This paper was prepared for a conference entitled “Transnational Judicial Dialogue: Strengthening Networks and Mechanisms for Judicial Consultation and Cooperation,” held at Harvard Law School on December 1-2, 2006 and sponsored by the American Society of International Law and Harvard Law School.
I. A Great Trust
To be a judge is to enjoy a great trust. To judge others involves listening to their stories and applying the law to the essential facts to arrive at conclusions that conform to law but, where possible, also appear to be just.
Listening to the stories that unfold before us in trial and appellate courts, we learn the details of our own legal systems. I have been a judge in Australia since 1975. I have therefore heard many stories, met many colleagues, and learned many lessons about judging and its challenges.
The participants in this dialogue have come together at this famous university to exchange experiences and ideas and to facilitate the so-called “invisible college” of judges around the world. The problems presented to us in court are not always concerned with universal themes. Many have a purely local significance; they involve nothing more than the application of highly specific municipal law. Yet experience as a judge and dialogue with judicial colleagues across borders do teach the commonality of some problems and the universality of the quest to protect basic human dignity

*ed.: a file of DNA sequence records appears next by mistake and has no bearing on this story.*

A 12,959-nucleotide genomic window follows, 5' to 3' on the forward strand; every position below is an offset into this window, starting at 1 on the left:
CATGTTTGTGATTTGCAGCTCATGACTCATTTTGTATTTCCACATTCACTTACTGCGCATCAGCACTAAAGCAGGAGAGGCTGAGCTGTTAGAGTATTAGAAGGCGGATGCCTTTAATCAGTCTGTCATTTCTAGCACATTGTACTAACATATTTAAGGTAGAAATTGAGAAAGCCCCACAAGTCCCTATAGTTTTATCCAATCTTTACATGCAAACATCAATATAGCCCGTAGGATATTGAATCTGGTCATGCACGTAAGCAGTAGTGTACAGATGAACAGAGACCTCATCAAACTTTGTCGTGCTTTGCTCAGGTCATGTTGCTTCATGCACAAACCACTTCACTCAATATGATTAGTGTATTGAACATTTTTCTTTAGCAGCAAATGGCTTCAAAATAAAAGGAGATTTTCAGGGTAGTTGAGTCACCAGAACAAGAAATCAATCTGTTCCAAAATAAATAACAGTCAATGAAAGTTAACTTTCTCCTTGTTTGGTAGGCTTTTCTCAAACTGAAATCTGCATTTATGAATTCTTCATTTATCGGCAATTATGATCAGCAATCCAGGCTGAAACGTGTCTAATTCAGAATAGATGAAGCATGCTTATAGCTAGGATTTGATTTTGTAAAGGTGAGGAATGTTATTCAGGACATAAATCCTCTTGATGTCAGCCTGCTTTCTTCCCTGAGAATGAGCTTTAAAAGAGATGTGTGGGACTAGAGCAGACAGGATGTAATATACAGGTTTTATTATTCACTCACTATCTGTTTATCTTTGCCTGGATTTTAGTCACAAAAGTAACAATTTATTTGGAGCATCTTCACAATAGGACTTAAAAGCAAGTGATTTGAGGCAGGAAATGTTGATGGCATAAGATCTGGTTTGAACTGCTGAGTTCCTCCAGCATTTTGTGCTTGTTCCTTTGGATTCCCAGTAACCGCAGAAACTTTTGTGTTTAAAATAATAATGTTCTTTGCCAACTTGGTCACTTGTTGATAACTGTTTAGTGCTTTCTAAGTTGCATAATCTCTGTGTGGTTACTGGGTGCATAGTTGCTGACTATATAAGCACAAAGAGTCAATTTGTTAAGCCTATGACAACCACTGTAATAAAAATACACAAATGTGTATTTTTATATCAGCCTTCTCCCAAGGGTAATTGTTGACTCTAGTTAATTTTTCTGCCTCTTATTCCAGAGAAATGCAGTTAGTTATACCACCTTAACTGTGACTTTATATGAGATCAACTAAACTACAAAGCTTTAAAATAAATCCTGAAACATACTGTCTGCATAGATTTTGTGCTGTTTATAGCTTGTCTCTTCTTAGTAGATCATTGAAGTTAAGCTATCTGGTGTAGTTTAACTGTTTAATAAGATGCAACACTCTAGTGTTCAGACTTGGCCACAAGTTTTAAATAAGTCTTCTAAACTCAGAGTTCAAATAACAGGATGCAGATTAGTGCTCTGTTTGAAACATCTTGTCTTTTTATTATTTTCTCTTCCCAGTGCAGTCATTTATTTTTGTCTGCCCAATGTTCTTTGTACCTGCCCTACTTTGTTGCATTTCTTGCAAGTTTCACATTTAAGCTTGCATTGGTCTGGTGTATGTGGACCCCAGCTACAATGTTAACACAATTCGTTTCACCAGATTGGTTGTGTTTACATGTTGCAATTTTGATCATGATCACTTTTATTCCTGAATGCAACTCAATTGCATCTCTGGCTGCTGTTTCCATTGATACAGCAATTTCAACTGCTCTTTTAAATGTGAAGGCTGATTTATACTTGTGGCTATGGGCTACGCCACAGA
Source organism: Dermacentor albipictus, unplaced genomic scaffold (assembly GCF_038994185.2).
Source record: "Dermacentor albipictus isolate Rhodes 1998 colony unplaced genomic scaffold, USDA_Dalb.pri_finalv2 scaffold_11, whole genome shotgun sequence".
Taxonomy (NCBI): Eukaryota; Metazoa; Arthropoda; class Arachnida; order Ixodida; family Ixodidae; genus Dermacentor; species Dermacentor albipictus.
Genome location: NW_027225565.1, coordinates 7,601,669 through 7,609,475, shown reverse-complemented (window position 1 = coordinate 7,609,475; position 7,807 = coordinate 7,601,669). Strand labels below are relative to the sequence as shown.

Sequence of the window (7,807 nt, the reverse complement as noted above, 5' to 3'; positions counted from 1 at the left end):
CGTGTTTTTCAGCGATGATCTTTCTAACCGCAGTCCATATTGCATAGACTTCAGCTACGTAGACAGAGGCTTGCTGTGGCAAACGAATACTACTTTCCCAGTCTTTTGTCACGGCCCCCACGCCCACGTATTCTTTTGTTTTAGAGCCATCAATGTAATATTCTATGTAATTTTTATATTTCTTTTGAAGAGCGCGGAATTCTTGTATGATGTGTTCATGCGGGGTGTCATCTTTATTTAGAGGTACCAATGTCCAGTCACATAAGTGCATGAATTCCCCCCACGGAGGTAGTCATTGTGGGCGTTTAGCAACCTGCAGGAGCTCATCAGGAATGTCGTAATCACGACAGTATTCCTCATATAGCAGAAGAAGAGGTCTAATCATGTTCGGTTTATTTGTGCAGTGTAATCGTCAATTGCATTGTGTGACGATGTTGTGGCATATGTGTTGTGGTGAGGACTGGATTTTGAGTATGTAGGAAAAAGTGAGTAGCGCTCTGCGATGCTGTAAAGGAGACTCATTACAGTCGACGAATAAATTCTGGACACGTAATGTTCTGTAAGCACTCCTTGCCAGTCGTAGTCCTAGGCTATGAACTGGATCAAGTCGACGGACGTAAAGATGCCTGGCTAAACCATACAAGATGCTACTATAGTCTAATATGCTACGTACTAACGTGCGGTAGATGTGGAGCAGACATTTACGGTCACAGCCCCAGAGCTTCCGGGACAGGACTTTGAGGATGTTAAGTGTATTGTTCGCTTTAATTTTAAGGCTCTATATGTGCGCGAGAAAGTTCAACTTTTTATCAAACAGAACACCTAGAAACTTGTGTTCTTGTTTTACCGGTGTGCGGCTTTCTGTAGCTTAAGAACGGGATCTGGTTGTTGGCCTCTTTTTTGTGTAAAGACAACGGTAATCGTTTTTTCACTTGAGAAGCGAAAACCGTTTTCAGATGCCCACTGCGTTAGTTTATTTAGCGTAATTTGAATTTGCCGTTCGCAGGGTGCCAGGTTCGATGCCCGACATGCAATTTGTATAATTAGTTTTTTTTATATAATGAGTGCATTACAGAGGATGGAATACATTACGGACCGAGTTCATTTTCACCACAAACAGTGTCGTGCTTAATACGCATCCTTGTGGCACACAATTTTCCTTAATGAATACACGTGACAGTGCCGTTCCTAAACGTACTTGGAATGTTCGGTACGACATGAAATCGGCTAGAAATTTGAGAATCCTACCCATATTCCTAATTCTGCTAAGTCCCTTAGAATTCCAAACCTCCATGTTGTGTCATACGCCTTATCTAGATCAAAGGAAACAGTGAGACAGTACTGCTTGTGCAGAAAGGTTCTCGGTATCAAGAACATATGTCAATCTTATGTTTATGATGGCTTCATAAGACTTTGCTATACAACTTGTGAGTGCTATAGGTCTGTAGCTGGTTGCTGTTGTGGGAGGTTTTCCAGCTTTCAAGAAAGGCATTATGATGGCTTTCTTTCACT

and human rights. This is an important lesson that judges have begun to learn everywhere. They can reinforce their attention to the universal values of human civilization by occasionally meeting each other, exchanging stories and experiences, and together strengthening their commitment to the performance of their duties. Such a commitment requires them to address substantial things. While rules are important, because they provide the foundations for the rule of law, it is the substance of the law that should govern. Formalism, and a purely mechanical approach to the
judicial function, undermines the true fulfillment of the judicial role.
In his remarks to this symposium, Justice Aharon Barak, until recently the President of the Supreme Court of Israel, insisted that it is not enough for us simply to exchange stories about how we do things back home. Ultimately, that is a banal exercise—a kind of judicial geography lesson. Instead, he urged us to seek out the universal themes that occasionally arise from the way we do things. Following upon this suggestion, I want to tell five stories in order to illustrate some of the lessons that we can learn from each other.
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